I get that I sound crazy.
Really. When people suggest we go to the Oyster Festival and I say, “Sure, the Redskins play at 8:30 that night and the Panthers are off.”
Or when people ask about a birthday party and I say, “No, that’s NC State weekend. We’ll be at Clemson.”
I know when I say, “Yeah, we got lucky,” when talking about the win, grouping myself with the team that took the field, as if I were one of them, I sound crazy.
Seeing myself as part of something bigger, Redskins Nation, Clemson World, the Panthers faithful, could be noble.
Or it could just be fucking crazy.
Who plans their schedule around football? (Friends don’t let friends get married during football season.)
Who tells stories with the time marker whichever game had most recently been played, eschewing days, dates, and years for the milestones of football? (We ran that ½ marathon the first time Pittsburgh played at Death Valley. Grandma’s funeral was in 2015 because Clemson played at Syracuse that year.)
I get that it’s crazy. And if I didn’t get it, the people around me during non-football events would let me know.
Last weekend we went to Hollie’s first USS swim meet. USS is the round-year swimming league governed by the United States Swimming Association. It’s the big leagues for rec swimming in contrast with summer league and YMCA lessons. The meet fell on a Clemson bye week. Score.
Navy played at 3:30 and Hollie’s race was over by 2:30 so we left the meet and went to the bar. Of course we did. It’s football season and that’s what we do.
When outlining the plan for the other swim team moms, I said, “Oh, we’re only here for her race and then we’re leaving to watch the Navy game.” I must have said it 100 times. I felt like I was on repeat. No one had any doubt that’s where we were going as soon as Hollie got out of the water.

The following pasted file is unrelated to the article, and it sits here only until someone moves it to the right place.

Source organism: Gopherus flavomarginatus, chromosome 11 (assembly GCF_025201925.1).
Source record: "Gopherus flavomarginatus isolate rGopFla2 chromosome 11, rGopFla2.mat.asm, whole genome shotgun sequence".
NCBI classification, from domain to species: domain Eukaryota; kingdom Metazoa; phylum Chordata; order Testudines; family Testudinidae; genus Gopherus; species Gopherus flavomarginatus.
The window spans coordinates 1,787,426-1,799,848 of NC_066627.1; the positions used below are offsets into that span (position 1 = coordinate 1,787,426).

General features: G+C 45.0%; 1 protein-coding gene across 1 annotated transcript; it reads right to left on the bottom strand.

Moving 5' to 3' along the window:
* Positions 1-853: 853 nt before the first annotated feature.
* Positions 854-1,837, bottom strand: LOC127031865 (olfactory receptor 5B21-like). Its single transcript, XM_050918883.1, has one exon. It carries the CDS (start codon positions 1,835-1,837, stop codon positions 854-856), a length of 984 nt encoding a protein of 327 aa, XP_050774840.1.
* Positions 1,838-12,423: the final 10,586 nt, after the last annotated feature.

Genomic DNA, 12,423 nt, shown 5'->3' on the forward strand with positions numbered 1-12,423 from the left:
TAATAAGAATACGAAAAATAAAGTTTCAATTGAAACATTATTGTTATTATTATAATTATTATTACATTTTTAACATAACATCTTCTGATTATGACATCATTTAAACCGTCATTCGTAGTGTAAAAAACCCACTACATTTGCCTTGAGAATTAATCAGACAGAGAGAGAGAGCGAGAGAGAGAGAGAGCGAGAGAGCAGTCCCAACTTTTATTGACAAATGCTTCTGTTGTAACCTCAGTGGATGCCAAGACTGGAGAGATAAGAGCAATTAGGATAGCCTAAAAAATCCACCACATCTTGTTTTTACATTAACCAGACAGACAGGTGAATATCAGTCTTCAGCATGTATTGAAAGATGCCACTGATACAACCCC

So, yeah, I sound crazy.
Except, maybe, to other football people. To other people who know football the way I do. The way it connects me to my dad in Philadelphia while we text frantically about Navy’s punts, passes, and throws. How it connects me to Tami, Court, and Jilly on our group text throughout the Clemson game. How it connects me to Kristen in Virginia while we lament how bad the NFC East really is.
Football doesn’t just make me part of something bigger. It makes me part of a family. A broken, dramatic, sometimes hopeful and sometimes irate family, but a family nonetheless.
There’s the onsite Clemson tailgate family, strangers in a parking lot except for those seven times a year. The Death Valley family cheering to 111 decibels of “do something right for fuck’s sake!” (Commonly heard as “Let’s go, Tigers!”) And the actual blood-relatives family who come to use my Papa’s season tickets every game.
There’s the bigger ACC family and the pride we feel in those conference-promoting commercials. The college fandom family that tunes in for every second of Game Day and cheers or boos Corso’s pick.
There’s the even bigger NFL fandom and the 24-hour, 7-day-a-week NFL Network sport-and-athlete worship machine. The jerseys and the terrible towels and the face painters and the fantasy league players.
So, yeah, it’s something bigger. It’s a tribe.
And it makes me sound crazy, I know, but I want to be part of it. I want to prioritize it. I want it to matter to me and my kid. And it does. She doesn’t always like it, but she gets it.
So for those who don’t, I’m sorry. I’m sorry I can’t come to your Sunday afternoon whatever-suchness you’re planning. I’m sorry I won’t be attending the State Fair or church or a girls’ weekend or a movie night. Try me in February. Right now it’s football season.